At the recommendation of a member of the Board of Trustees of the congregation I serve, last summer I began attending meetings and actions sponsored by the KC metro area community organizing outfit known as CCO: Communities Creating Opportunity. This past week I attended two interesting events.
On Monday, March 29, I joined a coalition of ministers and lay people from Wyandotte County who met with KCK Mayor Joe Reardon for a research action. We were also joined by top level members of Reardon's staff. Most of the issues we brought before him had to do with the foreclosure crisis. What could the Mayor do to make homes going through foreclosure less conspicuous? If you plaster bright colored stickers on the doors of those homes, it is an open invitation for squatters and vandals to occupy the homes. Rates of crime go up. The property becomes an eyesore and more stickers are added. The yard turns into a trash heap. In our research action we pressed for answers about what was going to happen to the foreclosed homes that the Unified Government of Wyandotte County has been purchasing, about the development plans for a specific neighborhood, and about what the County was doing to improve public health. A recent study showed that Wyandotte County ranked dead last among Kansas counties in terms of health outcomes.
We filled Mayor Reardon's conference room to the point of standing room only. As a Jackson County resident who serves a church in Johnson County, my presence was not as strange as it might seem. (Our congregation has several families who either live or work in Wyandotte.) It also sent a message that people outside of KCK were paying attention and concerned about what happens there.
On Wednesday, March 31 I attended a breakfast meeting held at the Kauffman Foundation. This meeting was a gathering of clergy from throughout the metropolitan area along with Presidents and other high-ranking executives of local banks. We had come together in order to work on a community-based program to provide an alternative to forms of predatory lending, such as Payday loans.
I was astounded to discover that the solution that we were working on was essentially the equivalent of microlending. In case you are wondering, microlending is a tool used in developing countries to capitalize very small time businesses and help people out get out of poverty. Many of those loans are for an amount like $10: "Here is $10 from the community lending pool for you to buy some wool so you can knit some scarves. A week later you will pay us back after you sell the scarves." You may be familiar with this model through organizations like the Grameen Foundation or FINCA.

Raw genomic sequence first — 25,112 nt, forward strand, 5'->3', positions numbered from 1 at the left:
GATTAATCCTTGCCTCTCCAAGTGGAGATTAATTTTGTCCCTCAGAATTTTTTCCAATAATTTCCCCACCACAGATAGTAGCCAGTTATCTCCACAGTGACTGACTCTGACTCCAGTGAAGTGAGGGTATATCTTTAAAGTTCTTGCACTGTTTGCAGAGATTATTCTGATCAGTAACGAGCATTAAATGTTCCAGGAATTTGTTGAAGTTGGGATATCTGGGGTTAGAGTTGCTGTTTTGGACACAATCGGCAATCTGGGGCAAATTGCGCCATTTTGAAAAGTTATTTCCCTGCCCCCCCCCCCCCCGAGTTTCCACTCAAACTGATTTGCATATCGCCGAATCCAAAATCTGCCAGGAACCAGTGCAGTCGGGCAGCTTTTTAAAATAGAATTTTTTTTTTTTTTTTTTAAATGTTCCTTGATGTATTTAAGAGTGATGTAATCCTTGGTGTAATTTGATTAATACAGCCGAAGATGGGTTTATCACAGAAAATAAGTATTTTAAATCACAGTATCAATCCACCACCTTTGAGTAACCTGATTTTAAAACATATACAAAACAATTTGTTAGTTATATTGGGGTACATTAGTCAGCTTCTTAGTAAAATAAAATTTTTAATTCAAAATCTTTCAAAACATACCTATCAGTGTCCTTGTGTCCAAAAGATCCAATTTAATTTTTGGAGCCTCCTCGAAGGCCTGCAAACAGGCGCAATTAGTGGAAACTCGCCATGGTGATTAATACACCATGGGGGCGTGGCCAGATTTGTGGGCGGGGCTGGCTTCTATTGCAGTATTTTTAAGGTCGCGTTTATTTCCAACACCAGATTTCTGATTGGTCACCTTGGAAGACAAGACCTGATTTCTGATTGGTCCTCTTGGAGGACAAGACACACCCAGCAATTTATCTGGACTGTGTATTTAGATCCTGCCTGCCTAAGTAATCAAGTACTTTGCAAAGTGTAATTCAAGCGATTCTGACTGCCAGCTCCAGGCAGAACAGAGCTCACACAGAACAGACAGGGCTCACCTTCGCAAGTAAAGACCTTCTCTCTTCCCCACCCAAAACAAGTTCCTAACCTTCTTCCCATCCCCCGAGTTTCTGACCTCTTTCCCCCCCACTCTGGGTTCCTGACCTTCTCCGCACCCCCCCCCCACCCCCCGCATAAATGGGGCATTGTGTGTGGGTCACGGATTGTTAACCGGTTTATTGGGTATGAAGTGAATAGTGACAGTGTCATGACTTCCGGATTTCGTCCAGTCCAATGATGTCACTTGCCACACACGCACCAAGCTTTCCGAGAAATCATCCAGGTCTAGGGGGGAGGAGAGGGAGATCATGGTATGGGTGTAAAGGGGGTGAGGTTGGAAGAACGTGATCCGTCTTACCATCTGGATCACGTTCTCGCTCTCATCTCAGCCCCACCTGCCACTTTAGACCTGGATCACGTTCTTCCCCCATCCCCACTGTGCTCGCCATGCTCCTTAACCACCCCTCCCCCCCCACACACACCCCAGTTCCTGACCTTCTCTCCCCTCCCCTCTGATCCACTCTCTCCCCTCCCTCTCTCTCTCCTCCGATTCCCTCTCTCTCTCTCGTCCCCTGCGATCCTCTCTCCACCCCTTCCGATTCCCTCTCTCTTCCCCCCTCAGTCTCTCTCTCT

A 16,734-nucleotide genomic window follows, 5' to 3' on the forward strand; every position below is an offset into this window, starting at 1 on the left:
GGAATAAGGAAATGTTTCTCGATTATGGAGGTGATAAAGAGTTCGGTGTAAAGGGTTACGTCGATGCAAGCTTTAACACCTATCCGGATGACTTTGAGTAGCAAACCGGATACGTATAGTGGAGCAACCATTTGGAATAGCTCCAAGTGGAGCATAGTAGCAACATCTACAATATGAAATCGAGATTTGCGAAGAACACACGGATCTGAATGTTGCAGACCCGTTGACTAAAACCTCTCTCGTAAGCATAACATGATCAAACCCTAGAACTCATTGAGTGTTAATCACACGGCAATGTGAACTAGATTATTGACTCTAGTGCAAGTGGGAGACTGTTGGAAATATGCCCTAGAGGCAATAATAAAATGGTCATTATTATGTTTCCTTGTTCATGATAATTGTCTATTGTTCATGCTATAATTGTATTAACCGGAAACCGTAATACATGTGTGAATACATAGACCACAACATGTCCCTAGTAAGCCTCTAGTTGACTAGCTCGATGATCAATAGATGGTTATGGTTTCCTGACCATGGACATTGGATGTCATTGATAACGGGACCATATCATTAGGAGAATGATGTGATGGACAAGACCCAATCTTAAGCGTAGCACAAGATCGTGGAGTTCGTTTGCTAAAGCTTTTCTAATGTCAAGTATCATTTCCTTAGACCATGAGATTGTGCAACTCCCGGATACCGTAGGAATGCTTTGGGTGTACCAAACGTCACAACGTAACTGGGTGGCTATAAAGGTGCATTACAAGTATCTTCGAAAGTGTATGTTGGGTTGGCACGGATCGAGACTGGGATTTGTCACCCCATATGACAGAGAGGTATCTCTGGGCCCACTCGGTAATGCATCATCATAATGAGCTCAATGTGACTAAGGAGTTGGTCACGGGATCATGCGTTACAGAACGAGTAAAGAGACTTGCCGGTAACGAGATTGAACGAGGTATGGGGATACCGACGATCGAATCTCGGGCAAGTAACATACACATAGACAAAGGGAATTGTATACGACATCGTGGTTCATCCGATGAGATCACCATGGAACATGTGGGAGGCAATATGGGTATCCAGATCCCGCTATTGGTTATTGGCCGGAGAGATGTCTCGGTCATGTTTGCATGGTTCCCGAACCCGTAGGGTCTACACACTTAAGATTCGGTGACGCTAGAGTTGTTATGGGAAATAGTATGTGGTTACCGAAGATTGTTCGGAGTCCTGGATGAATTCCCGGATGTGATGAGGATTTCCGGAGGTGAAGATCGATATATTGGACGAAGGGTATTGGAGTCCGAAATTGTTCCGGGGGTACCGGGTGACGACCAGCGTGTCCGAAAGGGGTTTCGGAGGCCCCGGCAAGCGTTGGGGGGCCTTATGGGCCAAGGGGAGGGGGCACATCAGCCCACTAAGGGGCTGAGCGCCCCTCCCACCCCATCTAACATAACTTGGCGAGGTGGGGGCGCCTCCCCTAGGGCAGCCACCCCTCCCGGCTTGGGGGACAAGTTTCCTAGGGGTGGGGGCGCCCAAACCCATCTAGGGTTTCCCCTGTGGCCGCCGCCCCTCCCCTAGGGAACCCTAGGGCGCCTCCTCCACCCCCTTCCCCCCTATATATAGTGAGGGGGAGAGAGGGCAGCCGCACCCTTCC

Essentially, this group is working on a model that would allow people to take out a small, short-term, loan of $100 to $500 at 36% APR rather than an APR of 10 to 20 times that amount at a Payday loan store. The 36% level was decided upon because of a Federal law passed in 2007 capped the loan interest rate for active-duty military and their families at 36%. This law came as the result of payday lenders targeting military personnel and concentrating payday loan stores around military bases.
In some ways this meeting was uplifting. In other ways it was depressing. 36% is still a very high interest rate to charge. And, the programs would not be for everyone. It would be limited to people who are employed and who have bank accounts. As one banker put it, paraphrasing the words of Jesus, "Payday loans will always be with us." And, payday loans are more than just an inner city problem. You don't just find these businesses in Midtown KCMO or up in KCK. Each morning I commute to work driving South on Metcalf in Overland Park. When I moved to town in 2003, there was not more than one or two payday loan stores between the 7400 and 8300blocks on Metcalf. I counted six when I drove this stretch a few days ago.
A Moment of Levity
With all this sobering news about the problems in our community, I could not end without offering a moment of levity. A local businessman who helped to convene the meeting began with the following story.
Earlier in his career this man was in New York City when he learned that he had to leave immediately to conduct business in Europe for two weeks. He went to a bank and asked to take out a loan for a couple thousand dollars. The banker told him that they didn't make loans for less than $5,000. The businessman agreed to borrow that amount. When told that he needed to provide collateral, the man handed over his car keys. Two weeks later the man returned from Europe. He paid off his loan in full with a check for $5,023.19. The loan officer asked him if he wouldn't mind waiting for a minute or two. All the bankers wanted to meet the man who had put up an $80,000 Mercedes as collateral on a $5,000 loan. One of the bankers looked at him and shook his head. "I don't get it. We did some checking and found out that you have a very large net worth. Why did you take out a loan? The businessman replied, "It is an easy answer. Where else can you park your car for two weeks in New York City for only $23.19?"